May 04, 2016 - 12:57 PM
WEST KELOWNA - Mayor Doug Findlater and West Kelowna city council may have approved borrowing the money to build a new city hall, but a group dedicated to stopping it says they have all the signatures they need to halt the project.
Council wants to build a 32,215-square-foot hall along with office spaces, two residential buildings and a public plaza on a privately owned lot on Elliot Road. The projected cost would be just under $32 million. $10.5 million of that would come from taxpayers, upon their approval.
An alternative approval process was undertaken to get approval for borrowing the $10.5 million needed to move forward with the project. Unless 10 per cent of voters register opposition to the debt, the city can move ahead with the borrowing.
West Kelowna resident Greg Hendrickson is one of the taxpayers who does not approve and is at the forefront of an effort to get signatures from 10 per cent of the 26,000 voters before the deadline at 4 p.m. yesterday, May 3.
He says although it wasn't easy, they have been successful.
"We are still counting but we have over 2,000," he says. "The referendum is going ahead or they are going to have to scrap the whole thing."
The next step will be a verification process to ensure all signatures are valid. If they are, council's only options are to either abandon the project or hold a referendum.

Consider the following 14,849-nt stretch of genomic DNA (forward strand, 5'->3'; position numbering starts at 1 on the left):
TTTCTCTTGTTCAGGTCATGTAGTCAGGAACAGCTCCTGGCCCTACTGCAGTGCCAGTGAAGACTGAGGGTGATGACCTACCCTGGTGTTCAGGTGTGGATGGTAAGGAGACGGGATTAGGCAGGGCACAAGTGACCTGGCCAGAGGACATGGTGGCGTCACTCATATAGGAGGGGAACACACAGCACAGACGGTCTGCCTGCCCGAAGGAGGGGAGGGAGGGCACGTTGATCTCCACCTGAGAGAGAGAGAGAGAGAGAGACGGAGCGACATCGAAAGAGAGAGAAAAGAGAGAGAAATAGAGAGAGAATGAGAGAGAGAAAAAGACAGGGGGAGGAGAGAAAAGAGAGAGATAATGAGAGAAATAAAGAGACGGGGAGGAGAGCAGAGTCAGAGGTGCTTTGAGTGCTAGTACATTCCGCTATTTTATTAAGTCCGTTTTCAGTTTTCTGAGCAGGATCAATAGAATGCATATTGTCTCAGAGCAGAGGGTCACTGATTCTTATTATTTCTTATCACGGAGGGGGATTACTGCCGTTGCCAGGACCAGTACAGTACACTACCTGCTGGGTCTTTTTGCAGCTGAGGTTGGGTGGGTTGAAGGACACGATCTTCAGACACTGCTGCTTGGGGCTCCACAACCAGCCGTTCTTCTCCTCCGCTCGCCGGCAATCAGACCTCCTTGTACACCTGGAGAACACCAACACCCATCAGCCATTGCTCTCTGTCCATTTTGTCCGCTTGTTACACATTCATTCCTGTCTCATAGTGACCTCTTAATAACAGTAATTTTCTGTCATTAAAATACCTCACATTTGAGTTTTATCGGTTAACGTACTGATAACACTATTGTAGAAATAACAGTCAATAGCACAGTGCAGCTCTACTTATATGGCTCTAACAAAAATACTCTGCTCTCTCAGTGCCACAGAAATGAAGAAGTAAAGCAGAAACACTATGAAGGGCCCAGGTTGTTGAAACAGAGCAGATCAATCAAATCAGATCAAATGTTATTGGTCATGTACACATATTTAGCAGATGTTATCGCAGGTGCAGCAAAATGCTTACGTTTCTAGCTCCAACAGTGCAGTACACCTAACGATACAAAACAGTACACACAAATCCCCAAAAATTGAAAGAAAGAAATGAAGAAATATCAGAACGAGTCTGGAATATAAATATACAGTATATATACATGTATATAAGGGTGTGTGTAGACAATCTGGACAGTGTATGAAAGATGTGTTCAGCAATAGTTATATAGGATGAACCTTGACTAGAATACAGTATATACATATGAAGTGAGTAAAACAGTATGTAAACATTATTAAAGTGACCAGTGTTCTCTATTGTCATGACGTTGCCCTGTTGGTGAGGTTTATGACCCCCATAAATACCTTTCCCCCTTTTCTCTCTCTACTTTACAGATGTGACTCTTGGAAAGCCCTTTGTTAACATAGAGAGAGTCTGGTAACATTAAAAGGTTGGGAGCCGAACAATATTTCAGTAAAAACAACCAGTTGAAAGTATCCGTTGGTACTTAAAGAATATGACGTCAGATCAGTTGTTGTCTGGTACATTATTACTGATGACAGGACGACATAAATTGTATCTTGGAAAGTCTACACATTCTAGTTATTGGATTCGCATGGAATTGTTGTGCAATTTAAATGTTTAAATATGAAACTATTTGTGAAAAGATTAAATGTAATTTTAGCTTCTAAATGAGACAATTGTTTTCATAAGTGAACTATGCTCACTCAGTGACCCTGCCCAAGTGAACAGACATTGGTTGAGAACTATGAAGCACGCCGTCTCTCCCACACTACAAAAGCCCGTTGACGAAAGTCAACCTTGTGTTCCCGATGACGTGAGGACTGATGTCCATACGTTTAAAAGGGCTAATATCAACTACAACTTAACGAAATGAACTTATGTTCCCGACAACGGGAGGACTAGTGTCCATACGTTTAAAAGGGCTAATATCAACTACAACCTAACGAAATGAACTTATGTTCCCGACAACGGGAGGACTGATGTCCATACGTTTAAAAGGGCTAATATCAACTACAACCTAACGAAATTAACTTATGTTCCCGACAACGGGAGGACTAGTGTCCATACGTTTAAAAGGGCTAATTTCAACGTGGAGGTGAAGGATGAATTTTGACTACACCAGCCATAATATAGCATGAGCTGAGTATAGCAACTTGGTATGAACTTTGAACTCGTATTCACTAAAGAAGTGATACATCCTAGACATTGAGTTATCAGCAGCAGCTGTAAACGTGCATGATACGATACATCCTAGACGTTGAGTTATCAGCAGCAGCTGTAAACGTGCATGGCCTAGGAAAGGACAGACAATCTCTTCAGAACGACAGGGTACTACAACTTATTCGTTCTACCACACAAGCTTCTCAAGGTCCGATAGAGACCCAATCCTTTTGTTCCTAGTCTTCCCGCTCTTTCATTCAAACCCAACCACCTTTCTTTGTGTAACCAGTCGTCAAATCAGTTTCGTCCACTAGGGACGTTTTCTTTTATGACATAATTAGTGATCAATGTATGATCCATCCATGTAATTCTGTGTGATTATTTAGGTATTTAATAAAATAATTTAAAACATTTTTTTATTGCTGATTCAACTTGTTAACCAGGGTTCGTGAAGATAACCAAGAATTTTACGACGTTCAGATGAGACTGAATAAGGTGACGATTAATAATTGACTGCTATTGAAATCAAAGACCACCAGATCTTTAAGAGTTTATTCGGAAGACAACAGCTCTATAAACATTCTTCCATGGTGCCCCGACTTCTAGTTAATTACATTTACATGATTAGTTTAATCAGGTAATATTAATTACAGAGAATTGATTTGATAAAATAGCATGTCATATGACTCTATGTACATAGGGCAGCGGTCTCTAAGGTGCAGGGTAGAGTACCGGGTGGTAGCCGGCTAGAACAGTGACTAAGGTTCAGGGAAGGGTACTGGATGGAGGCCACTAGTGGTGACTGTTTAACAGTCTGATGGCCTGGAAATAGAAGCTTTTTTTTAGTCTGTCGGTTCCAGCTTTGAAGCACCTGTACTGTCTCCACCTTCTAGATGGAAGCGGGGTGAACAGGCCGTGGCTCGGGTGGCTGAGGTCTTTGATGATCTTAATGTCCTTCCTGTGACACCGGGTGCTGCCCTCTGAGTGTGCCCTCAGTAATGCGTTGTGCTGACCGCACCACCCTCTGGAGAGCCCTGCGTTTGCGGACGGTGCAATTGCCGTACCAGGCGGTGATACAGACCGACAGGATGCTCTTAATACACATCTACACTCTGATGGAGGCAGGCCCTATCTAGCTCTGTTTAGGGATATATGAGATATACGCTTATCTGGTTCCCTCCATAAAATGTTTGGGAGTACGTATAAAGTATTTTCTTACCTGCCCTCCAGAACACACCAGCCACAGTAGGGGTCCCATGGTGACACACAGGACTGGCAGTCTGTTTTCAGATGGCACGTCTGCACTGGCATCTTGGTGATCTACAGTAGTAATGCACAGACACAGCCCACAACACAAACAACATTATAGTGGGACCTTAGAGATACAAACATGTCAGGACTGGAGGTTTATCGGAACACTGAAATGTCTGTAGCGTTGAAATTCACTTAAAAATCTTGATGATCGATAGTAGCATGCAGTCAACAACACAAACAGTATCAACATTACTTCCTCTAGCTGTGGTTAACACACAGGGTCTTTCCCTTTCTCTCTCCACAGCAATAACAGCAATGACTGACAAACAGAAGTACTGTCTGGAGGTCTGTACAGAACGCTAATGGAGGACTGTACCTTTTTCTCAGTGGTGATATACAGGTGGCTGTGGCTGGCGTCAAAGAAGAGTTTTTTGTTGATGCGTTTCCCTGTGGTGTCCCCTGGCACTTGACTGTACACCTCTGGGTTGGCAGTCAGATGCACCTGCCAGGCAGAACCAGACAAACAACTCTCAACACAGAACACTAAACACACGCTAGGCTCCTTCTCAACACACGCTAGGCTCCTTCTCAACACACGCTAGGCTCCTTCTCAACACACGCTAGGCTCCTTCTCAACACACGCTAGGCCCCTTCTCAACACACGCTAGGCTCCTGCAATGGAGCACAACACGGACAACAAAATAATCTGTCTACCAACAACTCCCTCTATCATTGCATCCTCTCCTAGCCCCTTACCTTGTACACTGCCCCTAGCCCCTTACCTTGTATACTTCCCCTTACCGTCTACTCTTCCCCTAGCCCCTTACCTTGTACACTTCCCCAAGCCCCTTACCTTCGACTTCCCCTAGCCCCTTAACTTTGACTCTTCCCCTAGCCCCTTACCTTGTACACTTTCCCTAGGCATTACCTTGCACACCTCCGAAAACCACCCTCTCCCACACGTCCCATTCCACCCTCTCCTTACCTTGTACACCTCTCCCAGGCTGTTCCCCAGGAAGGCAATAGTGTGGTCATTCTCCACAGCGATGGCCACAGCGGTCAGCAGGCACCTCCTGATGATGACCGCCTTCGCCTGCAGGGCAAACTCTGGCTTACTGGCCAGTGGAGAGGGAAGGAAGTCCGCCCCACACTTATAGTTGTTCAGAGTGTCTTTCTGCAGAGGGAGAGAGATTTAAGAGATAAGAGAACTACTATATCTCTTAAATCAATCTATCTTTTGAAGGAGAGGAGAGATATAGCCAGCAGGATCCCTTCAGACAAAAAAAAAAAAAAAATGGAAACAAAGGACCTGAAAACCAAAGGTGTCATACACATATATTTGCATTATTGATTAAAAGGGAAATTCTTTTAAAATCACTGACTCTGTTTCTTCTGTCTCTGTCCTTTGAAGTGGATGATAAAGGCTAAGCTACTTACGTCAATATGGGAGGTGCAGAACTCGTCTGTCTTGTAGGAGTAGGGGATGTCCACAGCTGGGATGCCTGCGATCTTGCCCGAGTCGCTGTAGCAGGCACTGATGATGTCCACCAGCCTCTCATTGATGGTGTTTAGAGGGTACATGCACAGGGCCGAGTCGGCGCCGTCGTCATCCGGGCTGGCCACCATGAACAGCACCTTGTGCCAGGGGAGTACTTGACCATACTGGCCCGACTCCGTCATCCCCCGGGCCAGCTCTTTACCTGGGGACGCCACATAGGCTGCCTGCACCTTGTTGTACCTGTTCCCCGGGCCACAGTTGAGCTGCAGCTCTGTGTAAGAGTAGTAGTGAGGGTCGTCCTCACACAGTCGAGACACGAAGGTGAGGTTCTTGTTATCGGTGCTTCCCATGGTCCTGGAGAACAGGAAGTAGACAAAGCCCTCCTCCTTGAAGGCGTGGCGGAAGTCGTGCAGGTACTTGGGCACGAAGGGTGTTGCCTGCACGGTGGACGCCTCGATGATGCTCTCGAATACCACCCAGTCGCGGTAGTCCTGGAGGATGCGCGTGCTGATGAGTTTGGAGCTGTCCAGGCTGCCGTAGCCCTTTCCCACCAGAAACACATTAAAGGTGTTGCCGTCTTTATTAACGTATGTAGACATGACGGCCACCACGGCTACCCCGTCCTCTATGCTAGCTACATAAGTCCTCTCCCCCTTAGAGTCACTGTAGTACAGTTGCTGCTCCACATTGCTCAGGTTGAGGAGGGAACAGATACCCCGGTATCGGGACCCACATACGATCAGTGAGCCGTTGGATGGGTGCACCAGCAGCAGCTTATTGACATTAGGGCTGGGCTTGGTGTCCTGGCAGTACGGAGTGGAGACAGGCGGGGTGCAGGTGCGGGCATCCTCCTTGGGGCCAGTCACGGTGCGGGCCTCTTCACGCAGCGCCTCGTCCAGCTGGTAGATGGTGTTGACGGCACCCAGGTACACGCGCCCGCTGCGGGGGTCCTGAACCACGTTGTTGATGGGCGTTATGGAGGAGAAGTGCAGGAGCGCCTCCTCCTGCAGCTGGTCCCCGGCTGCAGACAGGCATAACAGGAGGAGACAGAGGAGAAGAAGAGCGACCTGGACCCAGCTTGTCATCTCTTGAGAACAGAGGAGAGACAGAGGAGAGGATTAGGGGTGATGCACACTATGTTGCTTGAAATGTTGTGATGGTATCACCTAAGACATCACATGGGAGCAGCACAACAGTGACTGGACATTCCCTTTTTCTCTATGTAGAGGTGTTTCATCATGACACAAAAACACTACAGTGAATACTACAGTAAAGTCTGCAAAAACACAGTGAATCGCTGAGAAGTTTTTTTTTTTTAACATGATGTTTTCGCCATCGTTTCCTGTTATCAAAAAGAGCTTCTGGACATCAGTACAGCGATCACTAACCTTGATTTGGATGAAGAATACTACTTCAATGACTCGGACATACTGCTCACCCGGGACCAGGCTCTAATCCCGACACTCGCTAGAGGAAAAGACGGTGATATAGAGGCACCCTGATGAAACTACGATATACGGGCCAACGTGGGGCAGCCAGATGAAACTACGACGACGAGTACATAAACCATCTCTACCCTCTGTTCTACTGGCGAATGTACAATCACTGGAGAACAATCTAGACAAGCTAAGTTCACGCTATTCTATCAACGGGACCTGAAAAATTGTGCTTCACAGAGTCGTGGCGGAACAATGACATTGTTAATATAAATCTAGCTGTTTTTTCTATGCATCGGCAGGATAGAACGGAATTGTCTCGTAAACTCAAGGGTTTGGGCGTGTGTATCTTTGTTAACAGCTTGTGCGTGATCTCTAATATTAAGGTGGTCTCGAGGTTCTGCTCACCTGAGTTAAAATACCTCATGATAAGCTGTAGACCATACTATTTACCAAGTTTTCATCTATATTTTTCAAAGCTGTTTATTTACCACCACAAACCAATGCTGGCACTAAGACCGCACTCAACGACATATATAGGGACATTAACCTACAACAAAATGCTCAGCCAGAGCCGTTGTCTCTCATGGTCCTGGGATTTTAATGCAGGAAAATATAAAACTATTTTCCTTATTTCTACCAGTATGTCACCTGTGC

Hendrickson says he and others he spoke with feel the money is better spent on badly-needed infrastructure upgrades.
"They want to spend $10.5 million on a building instead of spending on improving on the way we get around," he says. "People are walking their dogs at night with no sidewalks, no streetlights, they have to stay on a narrow bit of gravel to be safe."
Mayor Doug Findlater, who has supported the project from the beginning, has refused any media interviews until after an official press release is sent out. Communications coordinator Kirsten Jones confirmed signatures were received before the deadline but they are not ready to release numbers.
This could be a major blow to Findlater and council, as they have already announced initial sketches of the building, made arrangements with the owner of the land and courted Interior Health as a keystone tenant.
Findlater said at the time he was excited about the project.
“The vision council had is within our reach," he said. "We are particularly excited about the prospect that we will not only have more people living and working in West Kelowna’s downtown, but there will be centralized health services with room to grow, meeting another of our community’s long-time wishes."
Hendrickson says council was a little too excited and forgot that a large portion of the funds would come from taxpayers like him.
"When they ran for election they did not put that on their platform. Then to ram it through with an alternative approval process is dishonest.”
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